Right now, though, businesses are adjusting to having the government back in the game. With low tariffs and policy settings broadly still geared to efficiency and market signals, where’s the sin in taking a little bit of Treasury largesse? Isn’t it just good business?

The issue is whether this modest corporate welfare is good for everyone or just for those who get the handout, whether it just fattens the lucky capitalist’s profits or lifts overall economic growth higher than it would have been if the government had stayed out.

Cullen in fact does not want to dollop taxpayer money into ailing enterprises. He let state-owned enterprise Terralink go bust in 2001. But he is keen on facilitative assistance through “partnership”.

Pete Hodgson and Jim Anderton do the “partnership”.

Hodgson’s part, investing in research, science and technology and translation of resultant ideas into viable businesses, is largely uncontroversial, except in the science community which disputes allocation criteria and choices.

Anderton’s part is not so uncontentious. He aims to grow businesses — new ones and existing ones. He has converted a regulatory agency into a development agency and set up an implementation arm for his bewildering array of schemes. This is now a significant and growing charge on the budget, siphoning money off teaching, health services and the like.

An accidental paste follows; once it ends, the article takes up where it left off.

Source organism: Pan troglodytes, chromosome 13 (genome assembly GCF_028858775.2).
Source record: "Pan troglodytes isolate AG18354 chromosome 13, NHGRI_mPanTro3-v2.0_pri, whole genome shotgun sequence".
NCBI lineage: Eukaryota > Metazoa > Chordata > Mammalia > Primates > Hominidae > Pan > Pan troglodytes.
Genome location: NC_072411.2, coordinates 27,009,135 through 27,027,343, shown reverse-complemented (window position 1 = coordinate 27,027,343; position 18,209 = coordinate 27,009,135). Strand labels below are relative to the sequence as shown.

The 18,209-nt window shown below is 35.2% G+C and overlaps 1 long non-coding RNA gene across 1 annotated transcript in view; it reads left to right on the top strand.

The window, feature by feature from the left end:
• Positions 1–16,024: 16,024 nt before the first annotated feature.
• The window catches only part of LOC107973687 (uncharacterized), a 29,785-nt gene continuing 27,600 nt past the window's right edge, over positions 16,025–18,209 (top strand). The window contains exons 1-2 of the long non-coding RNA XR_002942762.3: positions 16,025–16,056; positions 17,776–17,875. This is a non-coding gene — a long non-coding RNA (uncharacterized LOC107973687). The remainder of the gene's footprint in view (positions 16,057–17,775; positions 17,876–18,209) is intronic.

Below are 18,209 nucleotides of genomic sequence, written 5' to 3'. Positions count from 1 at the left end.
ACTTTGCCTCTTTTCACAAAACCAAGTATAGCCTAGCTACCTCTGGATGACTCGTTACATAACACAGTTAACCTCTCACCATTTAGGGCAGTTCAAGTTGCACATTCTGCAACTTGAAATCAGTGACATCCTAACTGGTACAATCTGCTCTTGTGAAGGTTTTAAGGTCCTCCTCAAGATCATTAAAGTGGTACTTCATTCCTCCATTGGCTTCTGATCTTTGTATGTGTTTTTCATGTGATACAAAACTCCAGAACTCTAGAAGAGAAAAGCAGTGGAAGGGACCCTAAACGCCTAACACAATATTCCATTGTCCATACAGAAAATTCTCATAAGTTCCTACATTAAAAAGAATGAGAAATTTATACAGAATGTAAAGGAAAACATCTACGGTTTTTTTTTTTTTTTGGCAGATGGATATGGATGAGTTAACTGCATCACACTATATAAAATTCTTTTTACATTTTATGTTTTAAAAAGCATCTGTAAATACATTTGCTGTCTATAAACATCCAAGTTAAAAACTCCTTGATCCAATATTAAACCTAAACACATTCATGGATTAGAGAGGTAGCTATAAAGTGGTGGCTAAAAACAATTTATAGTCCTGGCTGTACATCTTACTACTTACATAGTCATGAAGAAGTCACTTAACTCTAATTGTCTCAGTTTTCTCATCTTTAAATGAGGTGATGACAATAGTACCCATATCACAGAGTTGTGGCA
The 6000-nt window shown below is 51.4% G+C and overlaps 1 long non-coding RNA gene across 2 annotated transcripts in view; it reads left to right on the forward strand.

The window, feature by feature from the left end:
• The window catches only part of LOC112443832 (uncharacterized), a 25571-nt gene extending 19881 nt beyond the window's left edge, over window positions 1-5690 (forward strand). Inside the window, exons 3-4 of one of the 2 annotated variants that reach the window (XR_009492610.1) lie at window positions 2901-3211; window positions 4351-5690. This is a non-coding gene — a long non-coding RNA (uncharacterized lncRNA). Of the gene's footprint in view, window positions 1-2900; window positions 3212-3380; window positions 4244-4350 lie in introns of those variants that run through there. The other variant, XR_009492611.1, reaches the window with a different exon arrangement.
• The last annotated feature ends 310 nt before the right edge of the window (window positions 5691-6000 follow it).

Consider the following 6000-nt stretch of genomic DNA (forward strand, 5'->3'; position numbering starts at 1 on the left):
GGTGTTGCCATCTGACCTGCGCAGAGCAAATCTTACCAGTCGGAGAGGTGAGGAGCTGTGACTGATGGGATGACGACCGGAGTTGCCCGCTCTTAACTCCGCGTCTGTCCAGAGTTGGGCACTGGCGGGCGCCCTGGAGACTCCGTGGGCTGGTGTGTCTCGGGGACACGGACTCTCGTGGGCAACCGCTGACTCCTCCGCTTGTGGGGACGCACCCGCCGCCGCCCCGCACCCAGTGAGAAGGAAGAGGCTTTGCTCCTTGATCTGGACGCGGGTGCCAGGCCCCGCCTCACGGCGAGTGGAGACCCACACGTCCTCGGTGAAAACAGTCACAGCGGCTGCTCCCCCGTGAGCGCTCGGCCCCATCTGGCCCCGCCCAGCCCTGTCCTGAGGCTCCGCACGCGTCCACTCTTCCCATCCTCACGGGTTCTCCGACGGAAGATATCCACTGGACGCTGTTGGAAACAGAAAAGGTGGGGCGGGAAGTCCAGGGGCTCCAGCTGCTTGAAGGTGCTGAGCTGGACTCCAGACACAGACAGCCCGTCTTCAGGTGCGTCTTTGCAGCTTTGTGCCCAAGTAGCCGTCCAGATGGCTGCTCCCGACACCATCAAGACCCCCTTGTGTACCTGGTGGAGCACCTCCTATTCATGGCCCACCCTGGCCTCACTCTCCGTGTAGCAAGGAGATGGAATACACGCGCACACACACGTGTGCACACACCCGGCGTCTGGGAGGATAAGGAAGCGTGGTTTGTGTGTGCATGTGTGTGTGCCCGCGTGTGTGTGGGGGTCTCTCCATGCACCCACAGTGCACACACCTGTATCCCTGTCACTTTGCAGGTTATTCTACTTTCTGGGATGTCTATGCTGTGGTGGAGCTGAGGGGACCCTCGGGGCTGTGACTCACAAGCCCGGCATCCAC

Anderton tramps the country tirelessly, a prophet in his own land. He has stirred up a lot of activity.

He has had industry groups meeting bureaucrats to identify what roadblocks can be reduced or removed consistent with the government’s taxing, environmental and regulatory stances. The wood processing group was on balance useful, industry participants said.

He has had task forces producing strategies, with targets and policy suggestions, on information and telecommunications technology, biotechnology, the creative industries and, most recently, design (in a report of strikingly jangled modernity that, at least for the over-50 reader, is a triumph of form over function).

He has got local and regional councils and businesses generating regional development plans. Come up with a bright idea and government support follows. Rotorua has gone for a wood processing centre of excellence, Hawkes Bay for food processing and Marlborough for wine production.

But is all this activity productive or is it, as his critics say, just displacement? Are local grandees and businesses just humouring him or going along in case they miss out on some goodies? Are businesses just taking taxpayer money to do what they would have done anyway?